Personality and ideological conflicts are in the background at this time. I think this is a healthy state of affairs, and for this reason I am not concerned that running in an uncontested election is a sign of an unhealthy democracy or that it might undermine my effectiveness or credibility in my next term of office.
What makes you the best candidate for a seat on the board? What do you bring to the board as a member?
My principal qualification is my ability to contribute in an ongoing way to several of the important initiatives mentioned earlier and to assist in moving them forward. These are waterfront and downtown revitalization, village planning, environmental sustainability and fiscal responsibility.
I work effectively with other board members, with village staff and with community groups. I have a professional background in public policy analysis and strong communication skills. I am highly motivated by a love of Hastings and a vision for its future. I believe that I am able to share that vision and to inspire others.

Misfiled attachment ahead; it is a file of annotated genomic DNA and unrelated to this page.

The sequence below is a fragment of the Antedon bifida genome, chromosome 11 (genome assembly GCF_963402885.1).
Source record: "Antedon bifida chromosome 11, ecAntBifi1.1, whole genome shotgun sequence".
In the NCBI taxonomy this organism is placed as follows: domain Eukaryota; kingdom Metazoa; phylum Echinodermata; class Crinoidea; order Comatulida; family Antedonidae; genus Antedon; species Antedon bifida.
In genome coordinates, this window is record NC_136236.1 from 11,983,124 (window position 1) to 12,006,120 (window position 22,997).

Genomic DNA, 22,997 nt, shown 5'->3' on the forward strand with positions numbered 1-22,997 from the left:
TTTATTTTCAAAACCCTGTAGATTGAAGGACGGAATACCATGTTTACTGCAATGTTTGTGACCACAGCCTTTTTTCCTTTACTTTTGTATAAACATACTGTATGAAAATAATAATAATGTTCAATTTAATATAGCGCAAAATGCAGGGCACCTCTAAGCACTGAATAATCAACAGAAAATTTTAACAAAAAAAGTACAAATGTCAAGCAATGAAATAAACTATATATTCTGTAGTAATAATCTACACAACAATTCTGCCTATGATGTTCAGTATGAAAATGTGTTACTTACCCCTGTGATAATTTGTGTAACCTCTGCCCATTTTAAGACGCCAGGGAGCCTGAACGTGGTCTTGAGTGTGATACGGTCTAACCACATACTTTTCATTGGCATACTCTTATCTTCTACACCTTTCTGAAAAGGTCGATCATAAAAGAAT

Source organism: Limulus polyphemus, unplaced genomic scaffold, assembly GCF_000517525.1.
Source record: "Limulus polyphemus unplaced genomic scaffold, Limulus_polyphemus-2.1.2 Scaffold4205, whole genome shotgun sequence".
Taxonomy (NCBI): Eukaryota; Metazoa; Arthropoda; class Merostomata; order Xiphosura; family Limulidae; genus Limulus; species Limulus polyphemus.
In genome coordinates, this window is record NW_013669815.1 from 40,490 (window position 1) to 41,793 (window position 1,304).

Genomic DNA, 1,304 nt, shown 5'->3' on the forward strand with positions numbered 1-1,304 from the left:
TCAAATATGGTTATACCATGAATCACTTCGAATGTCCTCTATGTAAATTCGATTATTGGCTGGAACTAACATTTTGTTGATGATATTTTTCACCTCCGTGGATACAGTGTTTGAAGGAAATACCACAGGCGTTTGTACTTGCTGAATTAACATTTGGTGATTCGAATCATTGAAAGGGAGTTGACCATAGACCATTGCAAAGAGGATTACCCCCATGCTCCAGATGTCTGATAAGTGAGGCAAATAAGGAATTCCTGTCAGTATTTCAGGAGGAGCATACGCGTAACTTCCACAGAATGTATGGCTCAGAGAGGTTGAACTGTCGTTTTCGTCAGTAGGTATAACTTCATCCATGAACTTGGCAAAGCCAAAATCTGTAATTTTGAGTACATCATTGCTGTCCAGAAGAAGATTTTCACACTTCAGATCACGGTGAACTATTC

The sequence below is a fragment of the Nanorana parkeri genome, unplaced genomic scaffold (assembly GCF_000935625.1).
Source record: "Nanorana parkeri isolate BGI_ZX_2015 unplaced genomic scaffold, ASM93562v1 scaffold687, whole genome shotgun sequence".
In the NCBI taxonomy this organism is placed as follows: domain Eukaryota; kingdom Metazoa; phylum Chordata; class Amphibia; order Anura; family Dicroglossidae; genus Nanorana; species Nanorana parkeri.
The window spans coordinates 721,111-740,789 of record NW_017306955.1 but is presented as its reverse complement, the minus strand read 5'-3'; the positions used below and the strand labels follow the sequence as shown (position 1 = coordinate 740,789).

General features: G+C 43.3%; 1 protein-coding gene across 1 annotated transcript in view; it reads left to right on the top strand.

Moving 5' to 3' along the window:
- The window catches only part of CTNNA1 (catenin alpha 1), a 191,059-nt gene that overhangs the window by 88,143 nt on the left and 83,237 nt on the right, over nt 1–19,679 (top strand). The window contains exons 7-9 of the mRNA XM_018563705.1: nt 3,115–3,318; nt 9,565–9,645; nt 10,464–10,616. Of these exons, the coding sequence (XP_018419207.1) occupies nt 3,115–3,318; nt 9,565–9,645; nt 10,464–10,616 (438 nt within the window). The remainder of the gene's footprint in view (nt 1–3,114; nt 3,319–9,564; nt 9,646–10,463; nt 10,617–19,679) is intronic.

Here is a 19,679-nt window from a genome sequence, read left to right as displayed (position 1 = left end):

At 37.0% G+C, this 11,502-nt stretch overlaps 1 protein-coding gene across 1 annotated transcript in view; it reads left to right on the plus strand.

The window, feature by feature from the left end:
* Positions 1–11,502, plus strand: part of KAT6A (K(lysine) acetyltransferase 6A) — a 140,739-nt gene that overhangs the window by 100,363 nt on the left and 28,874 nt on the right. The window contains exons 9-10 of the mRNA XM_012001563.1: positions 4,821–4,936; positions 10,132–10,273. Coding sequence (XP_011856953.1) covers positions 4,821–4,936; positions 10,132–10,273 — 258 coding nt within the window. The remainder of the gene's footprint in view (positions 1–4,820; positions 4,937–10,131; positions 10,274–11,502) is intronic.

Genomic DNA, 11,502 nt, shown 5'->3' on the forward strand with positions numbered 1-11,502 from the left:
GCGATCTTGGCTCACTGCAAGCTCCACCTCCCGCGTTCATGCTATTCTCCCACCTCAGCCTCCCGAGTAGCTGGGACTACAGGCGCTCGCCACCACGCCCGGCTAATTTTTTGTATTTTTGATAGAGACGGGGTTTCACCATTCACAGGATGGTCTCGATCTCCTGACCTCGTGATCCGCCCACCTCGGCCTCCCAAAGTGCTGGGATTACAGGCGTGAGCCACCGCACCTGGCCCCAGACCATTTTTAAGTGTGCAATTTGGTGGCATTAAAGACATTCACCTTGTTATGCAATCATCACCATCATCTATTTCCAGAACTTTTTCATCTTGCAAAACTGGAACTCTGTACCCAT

Explain your stance on the following issues, and how you would address these issues as a council member?
- Property taxes: I do not believe that local government in this area is fiscally sustainable on the basis of property taxes alone. Regionalization and the consolidation of public services are inevitable and desirable over the long term. The state 2 percent cap on property tax levies is not a real solution—particularly if the state government is unwilling to provide additional support and continues to mandate local expenditures—but I support it as a guide and benchmark for us in Hastings. I support the measures we have taken to keep our property tax increases within the bounds of the cap. At this time, I would not support overriding the cap in Hastings.